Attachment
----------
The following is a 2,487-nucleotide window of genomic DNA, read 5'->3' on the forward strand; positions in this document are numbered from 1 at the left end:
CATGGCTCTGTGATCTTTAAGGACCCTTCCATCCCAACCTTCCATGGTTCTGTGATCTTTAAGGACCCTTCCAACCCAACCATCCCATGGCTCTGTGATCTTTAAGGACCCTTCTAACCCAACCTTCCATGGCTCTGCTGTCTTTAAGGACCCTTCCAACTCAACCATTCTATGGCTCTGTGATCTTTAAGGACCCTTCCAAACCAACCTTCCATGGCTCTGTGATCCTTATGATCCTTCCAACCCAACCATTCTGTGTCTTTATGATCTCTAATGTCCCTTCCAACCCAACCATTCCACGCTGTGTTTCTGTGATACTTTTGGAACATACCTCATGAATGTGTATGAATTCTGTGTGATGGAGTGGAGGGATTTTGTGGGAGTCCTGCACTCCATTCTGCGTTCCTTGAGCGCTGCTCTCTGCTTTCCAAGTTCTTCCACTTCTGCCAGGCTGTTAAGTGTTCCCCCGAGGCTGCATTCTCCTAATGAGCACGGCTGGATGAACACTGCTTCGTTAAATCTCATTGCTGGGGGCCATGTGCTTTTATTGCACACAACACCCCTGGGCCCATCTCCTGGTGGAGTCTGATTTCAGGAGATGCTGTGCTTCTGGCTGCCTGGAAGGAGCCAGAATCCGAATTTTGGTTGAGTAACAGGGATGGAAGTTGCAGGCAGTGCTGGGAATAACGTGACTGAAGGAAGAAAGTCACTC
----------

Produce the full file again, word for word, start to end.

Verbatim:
The following is a 2,487-nucleotide window of genomic DNA, read 5'->3' on the forward strand; positions in this document are numbered from 1 at the left end:
CATGGCTCTGTGATCTTTAAGGACCCTTCCATCCCAACCTTCCATGGTTCTGTGATCTTTAAGGACCCTTCCAACCCAACCATCCCATGGCTCTGTGATCTTTAAGGACCCTTCTAACCCAACCTTCCATGGCTCTGCTGTCTTTAAGGACCCTTCCAACTCAACCATTCTATGGCTCTGTGATCTTTAAGGACCCTTCCAAACCAACCTTCCATGGCTCTGTGATCCTTATGATCCTTCCAACCCAACCATTCTGTGTCTTTATGATCTCTAATGTCCCTTCCAACCCAACCATTCCACGCTGTGTTTCTGTGATACTTTTGGAACATACCTCATGAATGTGTATGAATTCTGTGTGATGGAGTGGAGGGATTTTGTGGGAGTCCTGCACTCCATTCTGCGTTCCTTGAGCGCTGCTCTCTGCTTTCCAAGTTCTTCCACTTCTGCCAGGCTGTTAAGTGTTCCCCCGAGGCTGCATTCTCCTAATGAGCACGGCTGGATGAACACTGCTTCGTTAAATCTCATTGCTGGGGGCCATGTGCTTTTATTGCACACAACACCCCTGGGCCCATCTCCTGGTGGAGTCTGATTTCAGGAGATGCTGTGCTTCTGGCTGCCTGGAAGGAGCCAGAATCCGAATTTTGGTTGAGTAACAGGGATGGAAGTTGCAGGCAGTGCTGGGAATAACGTGACTGAAGGAAGAAAGTCACTC